The other day I was talking to Jules about the 99% Invisible episode she’d written about. In that post, Jules excitedly quotes the episode with Hank Green where he says:
[...] there are all these phenomena in human life that are really resistant to language. I think physical pain is the one that’s perhaps most dramatically resistant to language.
But, for me, there’s also something about taste that’s resistant to language and one of the reasons we fight, I think, about Hawaiian pizza is because we almost cannot describe to each other how it tastes to us.
There are so many things that are resistant to language! And a couple of weeks ago I was in hospital, I had contracted appendicitis, and whilst I was in the ER I was asked how much pain I was in and wow. I found that I have no idea how to put my experience on a chart! My pain is...a...6 maybe? Is that too much? Is my 6 someone else’s 4?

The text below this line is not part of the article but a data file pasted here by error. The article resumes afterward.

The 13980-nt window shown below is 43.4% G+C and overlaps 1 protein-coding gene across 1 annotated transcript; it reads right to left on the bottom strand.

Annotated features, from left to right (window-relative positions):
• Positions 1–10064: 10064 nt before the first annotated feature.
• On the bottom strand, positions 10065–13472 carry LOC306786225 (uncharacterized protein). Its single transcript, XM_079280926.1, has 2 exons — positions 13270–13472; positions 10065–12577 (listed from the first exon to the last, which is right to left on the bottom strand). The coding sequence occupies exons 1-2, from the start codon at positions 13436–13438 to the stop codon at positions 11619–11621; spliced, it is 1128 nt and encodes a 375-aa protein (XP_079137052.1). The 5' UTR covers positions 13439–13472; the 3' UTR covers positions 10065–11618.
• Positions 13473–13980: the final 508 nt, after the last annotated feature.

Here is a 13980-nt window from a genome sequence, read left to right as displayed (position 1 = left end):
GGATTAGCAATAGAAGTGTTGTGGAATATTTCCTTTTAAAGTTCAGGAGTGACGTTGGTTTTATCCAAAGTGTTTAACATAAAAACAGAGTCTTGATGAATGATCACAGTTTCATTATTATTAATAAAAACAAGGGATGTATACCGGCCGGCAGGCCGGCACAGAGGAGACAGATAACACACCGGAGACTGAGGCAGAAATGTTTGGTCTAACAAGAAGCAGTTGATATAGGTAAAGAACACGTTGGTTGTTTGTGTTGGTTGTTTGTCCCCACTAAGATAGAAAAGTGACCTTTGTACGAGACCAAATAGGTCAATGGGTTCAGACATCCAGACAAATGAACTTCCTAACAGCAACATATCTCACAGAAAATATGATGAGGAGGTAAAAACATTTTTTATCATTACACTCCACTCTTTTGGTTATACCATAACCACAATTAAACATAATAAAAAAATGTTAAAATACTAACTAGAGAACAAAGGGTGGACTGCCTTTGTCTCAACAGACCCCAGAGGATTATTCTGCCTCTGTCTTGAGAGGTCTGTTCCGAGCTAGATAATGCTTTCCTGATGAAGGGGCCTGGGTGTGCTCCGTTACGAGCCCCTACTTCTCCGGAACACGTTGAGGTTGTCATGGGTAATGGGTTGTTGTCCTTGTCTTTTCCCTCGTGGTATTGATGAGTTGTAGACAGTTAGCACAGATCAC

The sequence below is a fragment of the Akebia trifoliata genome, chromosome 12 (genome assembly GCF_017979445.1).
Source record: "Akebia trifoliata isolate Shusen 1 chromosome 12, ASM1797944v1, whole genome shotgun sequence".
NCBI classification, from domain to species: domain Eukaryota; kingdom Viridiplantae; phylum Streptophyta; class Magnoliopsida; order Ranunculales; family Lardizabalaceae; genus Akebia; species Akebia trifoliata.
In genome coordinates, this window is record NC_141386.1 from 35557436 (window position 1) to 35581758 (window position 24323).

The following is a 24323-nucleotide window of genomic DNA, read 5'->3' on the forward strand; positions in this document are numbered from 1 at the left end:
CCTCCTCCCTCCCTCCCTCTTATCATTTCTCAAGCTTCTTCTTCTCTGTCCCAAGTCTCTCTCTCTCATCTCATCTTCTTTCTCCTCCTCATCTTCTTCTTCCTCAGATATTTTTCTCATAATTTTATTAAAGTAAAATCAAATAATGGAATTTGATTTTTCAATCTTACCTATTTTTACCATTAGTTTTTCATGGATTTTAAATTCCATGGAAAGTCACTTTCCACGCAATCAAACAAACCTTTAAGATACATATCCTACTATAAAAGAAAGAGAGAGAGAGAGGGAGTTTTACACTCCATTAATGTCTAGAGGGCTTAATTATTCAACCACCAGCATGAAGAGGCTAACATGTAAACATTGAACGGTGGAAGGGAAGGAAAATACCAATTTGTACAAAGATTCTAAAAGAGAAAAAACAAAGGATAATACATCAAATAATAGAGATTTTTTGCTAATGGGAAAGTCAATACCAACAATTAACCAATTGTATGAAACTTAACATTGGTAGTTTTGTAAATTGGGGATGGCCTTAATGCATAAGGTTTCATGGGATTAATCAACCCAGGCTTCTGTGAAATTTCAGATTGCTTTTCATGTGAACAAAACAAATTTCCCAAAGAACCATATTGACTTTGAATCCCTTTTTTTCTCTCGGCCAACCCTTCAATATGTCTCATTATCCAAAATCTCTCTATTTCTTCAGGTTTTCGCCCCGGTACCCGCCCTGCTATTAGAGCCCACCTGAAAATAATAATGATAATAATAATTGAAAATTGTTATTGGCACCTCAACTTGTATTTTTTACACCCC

This had me thinking about how design systems is resistant to data in a similar way; it’s almost impossible to measure the success or failure of a design system. It’s impossible to say that having seven modal components instead of one is a good idea and it’s impossible to say what effect four different illustration styles is having on your design and engineering team.
How much does your team need a UI Kit? Is that a 6 or a 7?
I reckon all efforts to measure the success of a design system will come up short and are more likely do harm by measuring them. There is no-one that can tell you how bad things are, you just have to be close enough to the code and close enough to the design to feel things out.